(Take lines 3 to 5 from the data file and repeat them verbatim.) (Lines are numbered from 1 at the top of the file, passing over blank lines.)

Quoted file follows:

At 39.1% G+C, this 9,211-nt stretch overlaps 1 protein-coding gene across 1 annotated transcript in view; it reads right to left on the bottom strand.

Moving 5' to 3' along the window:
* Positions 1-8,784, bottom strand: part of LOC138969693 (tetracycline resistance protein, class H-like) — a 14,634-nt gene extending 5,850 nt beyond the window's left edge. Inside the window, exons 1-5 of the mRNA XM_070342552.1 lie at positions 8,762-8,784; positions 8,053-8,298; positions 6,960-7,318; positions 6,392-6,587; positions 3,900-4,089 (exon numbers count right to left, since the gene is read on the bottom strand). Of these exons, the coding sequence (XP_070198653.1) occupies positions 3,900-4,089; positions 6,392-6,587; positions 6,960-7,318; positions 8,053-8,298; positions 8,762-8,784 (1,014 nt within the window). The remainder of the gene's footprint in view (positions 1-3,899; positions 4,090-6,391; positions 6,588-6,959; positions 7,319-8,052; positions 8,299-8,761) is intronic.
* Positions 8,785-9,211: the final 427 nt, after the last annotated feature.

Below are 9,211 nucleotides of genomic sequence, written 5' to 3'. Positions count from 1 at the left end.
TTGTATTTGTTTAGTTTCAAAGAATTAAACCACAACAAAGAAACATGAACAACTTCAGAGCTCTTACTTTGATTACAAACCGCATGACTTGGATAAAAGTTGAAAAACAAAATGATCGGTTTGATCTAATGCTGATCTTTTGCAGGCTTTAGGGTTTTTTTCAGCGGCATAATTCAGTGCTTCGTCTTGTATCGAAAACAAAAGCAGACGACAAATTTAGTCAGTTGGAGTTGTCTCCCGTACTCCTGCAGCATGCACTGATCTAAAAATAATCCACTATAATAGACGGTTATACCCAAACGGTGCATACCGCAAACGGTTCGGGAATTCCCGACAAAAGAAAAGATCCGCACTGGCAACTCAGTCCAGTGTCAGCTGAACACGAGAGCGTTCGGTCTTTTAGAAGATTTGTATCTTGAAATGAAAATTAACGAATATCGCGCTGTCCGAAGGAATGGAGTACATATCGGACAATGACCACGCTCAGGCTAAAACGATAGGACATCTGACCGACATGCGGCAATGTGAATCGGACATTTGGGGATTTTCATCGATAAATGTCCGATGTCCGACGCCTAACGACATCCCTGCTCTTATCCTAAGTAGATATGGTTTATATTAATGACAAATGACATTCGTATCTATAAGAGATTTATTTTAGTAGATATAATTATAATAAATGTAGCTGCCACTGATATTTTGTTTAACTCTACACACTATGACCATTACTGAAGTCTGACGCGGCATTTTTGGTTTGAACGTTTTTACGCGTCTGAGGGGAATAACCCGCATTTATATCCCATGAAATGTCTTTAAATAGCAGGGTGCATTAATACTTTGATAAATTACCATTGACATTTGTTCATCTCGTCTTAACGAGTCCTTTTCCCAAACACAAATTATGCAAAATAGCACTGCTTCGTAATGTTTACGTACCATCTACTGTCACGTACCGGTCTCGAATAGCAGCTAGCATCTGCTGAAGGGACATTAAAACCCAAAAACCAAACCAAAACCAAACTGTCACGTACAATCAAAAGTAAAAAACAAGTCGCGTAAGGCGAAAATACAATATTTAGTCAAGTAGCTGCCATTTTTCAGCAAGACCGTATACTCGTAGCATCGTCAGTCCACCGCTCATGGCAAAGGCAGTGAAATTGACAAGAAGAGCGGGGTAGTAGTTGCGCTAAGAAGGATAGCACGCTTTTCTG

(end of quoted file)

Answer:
* Positions 1-8,784, bottom strand: part of LOC138969693 (tetracycline resistance protein, class H-like) — a 14,634-nt gene extending 5,850 nt beyond the window's left edge. Inside the window, exons 1-5 of the mRNA XM_070342552.1 lie at positions 8,762-8,784; positions 8,053-8,298; positions 6,960-7,318; positions 6,392-6,587; positions 3,900-4,089 (exon numbers count right to left, since the gene is read on the bottom strand). Of these exons, the coding sequence (XP_070198653.1) occupies positions 3,900-4,089; positions 6,392-6,587; positions 6,960-7,318; positions 8,053-8,298; positions 8,762-8,784 (1,014 nt within the window). The remainder of the gene's footprint in view (positions 1-3,899; positions 4,090-6,391; positions 6,588-6,959; positions 7,319-8,052; positions 8,299-8,761) is intronic.
* Positions 8,785-9,211: the final 427 nt, after the last annotated feature.

Below are 9,211 nucleotides of genomic sequence, written 5' to 3'. Positions count from 1 at the left end.